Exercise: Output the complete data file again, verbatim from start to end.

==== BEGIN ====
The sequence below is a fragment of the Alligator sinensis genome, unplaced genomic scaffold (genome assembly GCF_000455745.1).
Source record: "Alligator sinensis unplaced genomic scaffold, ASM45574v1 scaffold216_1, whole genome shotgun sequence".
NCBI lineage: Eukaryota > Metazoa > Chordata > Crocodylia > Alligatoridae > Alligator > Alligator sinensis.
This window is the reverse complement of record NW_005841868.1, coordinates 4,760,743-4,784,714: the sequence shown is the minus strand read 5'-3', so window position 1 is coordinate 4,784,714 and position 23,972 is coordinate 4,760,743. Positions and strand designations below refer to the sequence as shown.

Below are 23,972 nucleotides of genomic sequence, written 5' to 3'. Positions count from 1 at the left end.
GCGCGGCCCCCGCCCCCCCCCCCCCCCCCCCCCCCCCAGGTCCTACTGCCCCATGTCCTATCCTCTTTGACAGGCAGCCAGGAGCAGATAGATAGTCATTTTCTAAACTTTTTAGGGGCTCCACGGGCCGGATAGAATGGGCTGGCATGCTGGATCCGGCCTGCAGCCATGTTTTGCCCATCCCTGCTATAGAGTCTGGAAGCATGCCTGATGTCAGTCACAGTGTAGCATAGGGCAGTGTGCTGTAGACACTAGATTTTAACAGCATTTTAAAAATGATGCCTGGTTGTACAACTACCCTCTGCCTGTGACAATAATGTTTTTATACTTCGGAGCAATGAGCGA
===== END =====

The sequence below is a fragment of the Alligator sinensis genome, unplaced genomic scaffold (genome assembly GCF_000455745.1).
Source record: "Alligator sinensis unplaced genomic scaffold, ASM45574v1 scaffold216_1, whole genome shotgun sequence".
NCBI lineage: Eukaryota > Metazoa > Chordata > Crocodylia > Alligatoridae > Alligator > Alligator sinensis.
This window is the reverse complement of record NW_005841868.1, coordinates 4,760,743-4,784,714: the sequence shown is the minus strand read 5'-3', so window position 1 is coordinate 4,784,714 and position 23,972 is coordinate 4,760,743. Positions and strand designations below refer to the sequence as shown.

Below are 23,972 nucleotides of genomic sequence, written 5' to 3'. Positions count from 1 at the left end.
GCGCGGCCCCCGCCCCCCCCCCCCCCCCCCCCCCCCCAGGTCCTACTGCCCCATGTCCTATCCTCTTTGACAGGCAGCCAGGAGCAGATAGATAGTCATTTTCTAAACTTTTTAGGGGCTCCACGGGCCGGATAGAATGGGCTGGCATGCTGGATCCGGCCTGCAGCCATGTTTTGCCCATCCCTGCTATAGAGTCTGGAAGCATGCCTGATGTCAGTCACAGTGTAGCATAGGGCAGTGTGCTGTAGACACTAGATTTTAACAGCATTTTAAAAATGATGCCTGGTTGTACAACTACCCTCTGCCTGTGACAATAATGTTTTTATACTTCGGAGCAATGAGCGA